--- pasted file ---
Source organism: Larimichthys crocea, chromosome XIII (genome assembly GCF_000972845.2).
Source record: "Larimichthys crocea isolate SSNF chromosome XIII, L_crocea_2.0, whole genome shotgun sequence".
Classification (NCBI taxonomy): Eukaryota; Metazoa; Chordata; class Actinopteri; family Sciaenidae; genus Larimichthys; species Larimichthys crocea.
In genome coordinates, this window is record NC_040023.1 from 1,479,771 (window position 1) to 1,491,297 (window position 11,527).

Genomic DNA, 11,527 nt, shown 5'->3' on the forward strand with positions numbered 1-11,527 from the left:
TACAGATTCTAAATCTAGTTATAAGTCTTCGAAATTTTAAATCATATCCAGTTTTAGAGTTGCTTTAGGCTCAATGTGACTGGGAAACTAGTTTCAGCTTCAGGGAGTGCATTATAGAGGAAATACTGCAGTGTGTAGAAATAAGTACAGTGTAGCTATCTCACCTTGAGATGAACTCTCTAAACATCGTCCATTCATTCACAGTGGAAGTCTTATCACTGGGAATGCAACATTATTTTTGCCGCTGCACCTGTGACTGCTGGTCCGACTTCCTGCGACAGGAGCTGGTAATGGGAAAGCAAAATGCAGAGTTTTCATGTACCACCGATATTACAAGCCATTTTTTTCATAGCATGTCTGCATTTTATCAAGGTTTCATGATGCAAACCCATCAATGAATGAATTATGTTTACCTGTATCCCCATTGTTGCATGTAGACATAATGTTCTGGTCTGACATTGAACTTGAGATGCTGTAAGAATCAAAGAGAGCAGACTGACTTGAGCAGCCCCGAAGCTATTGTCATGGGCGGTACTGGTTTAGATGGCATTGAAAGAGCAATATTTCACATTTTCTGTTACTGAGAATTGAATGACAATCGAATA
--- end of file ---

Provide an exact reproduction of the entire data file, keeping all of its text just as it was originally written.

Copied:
Source organism: Larimichthys crocea, chromosome XIII (genome assembly GCF_000972845.2).
Source record: "Larimichthys crocea isolate SSNF chromosome XIII, L_crocea_2.0, whole genome shotgun sequence".
Classification (NCBI taxonomy): Eukaryota; Metazoa; Chordata; class Actinopteri; family Sciaenidae; genus Larimichthys; species Larimichthys crocea.
In genome coordinates, this window is record NC_040023.1 from 1,479,771 (window position 1) to 1,491,297 (window position 11,527).

Genomic DNA, 11,527 nt, shown 5'->3' on the forward strand with positions numbered 1-11,527 from the left:
TACAGATTCTAAATCTAGTTATAAGTCTTCGAAATTTTAAATCATATCCAGTTTTAGAGTTGCTTTAGGCTCAATGTGACTGGGAAACTAGTTTCAGCTTCAGGGAGTGCATTATAGAGGAAATACTGCAGTGTGTAGAAATAAGTACAGTGTAGCTATCTCACCTTGAGATGAACTCTCTAAACATCGTCCATTCATTCACAGTGGAAGTCTTATCACTGGGAATGCAACATTATTTTTGCCGCTGCACCTGTGACTGCTGGTCCGACTTCCTGCGACAGGAGCTGGTAATGGGAAAGCAAAATGCAGAGTTTTCATGTACCACCGATATTACAAGCCATTTTTTTCATAGCATGTCTGCATTTTATCAAGGTTTCATGATGCAAACCCATCAATGAATGAATTATGTTTACCTGTATCCCCATTGTTGCATGTAGACATAATGTTCTGGTCTGACATTGAACTTGAGATGCTGTAAGAATCAAAGAGAGCAGACTGACTTGAGCAGCCCCGAAGCTATTGTCATGGGCGGTACTGGTTTAGATGGCATTGAAAGAGCAATATTTCACATTTTCTGTTACTGAGAATTGAATGACAATCGAATA